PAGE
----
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POW Monitoring in World War II

By Morton Bardfield, W1UQ, Brookline, MA,mbardfield@boatphone.com


For my 13th birthday in 1943 my parents bought me a Philco console radio with a shortwave band. I began shortwave listening almost every night, especially the broadcast from Nazi Germany. I sold newspapers after school and had the money to buy plenty of penny postcards needed to relay the radio messages to the POW's next of kin. By the age of 16 I actively pursued my electronic interests and I got my ham ticket. I didn't do much homework, resulting in almost not graduating from high school on time! The principal, however, was disposed to bend the requirements because I had done good work in installing intercom systems in his offices and the projection rooms. I picked up my diploma the day after graduation.

Each evening in Boston at about 7 pm I received Berlin Radio DXP, "Calling Back Home," and it seemed that almost all messages were from prisoners in Stalag Luft 17. They were mostly Air Corps B-17 crew members that were officially reported to their relatives as missing-in-action. The U.S. pilots and air crew were treated humanely (unlike other prison camps) on the orders of the Chief of the Luftwaffe.

The Berlin radio announcer would read a short message after giving the name and home address of the POW, such as "Hello Mom, I was shot down over Germany. I am fine and I am being treated well--hope America ends the war so I can come home soon," etc! The cards were the first notice to the next-of-kin that these airmen were alive and well and not missing-in-action. In most cases the State Department would also send a message, but delayed, due to the need for verifying the personnel records, etc.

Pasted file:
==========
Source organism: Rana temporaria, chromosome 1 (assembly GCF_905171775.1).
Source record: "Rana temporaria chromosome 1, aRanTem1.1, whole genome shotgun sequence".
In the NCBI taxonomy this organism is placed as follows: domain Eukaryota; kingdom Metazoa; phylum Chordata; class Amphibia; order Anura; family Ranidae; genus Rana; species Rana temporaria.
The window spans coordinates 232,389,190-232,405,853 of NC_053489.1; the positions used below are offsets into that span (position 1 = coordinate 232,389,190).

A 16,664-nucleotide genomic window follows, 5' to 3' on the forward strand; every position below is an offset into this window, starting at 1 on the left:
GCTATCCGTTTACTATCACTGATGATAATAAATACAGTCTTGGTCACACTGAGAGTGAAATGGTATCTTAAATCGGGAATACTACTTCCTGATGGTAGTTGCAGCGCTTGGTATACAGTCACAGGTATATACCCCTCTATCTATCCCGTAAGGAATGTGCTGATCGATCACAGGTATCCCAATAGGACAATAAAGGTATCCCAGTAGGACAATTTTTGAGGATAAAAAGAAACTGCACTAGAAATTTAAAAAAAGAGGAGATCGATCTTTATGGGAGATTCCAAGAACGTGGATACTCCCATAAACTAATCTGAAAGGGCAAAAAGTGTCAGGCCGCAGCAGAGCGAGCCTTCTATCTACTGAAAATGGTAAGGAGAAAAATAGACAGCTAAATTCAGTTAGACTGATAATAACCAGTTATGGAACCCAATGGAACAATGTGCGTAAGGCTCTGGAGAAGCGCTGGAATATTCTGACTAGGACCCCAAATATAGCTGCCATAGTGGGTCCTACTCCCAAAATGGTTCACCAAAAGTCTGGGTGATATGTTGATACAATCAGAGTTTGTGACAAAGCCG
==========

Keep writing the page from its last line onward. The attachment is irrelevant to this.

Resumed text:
I still have my original 1943-1945 log book containing POW names, messages, relatives address, and the thank you letters I received. During the war I also logged Radio Free France from French Equatorial Africa with messages from Gen. Charles DeGaulle. After the fall of France, the first headquarters of DeGaulle were in Brazzaville, before relocating to England.

The fascination of a short-wave radio started me on a 50 year communications career beginning with a ham license. I went on to radio and TV broadcast work and culminating in ownership. I also became a builder-developer, government and government communication consultant, Signal Corps LTC, Founder-CEO of a public wireless corporation, and other business ventures.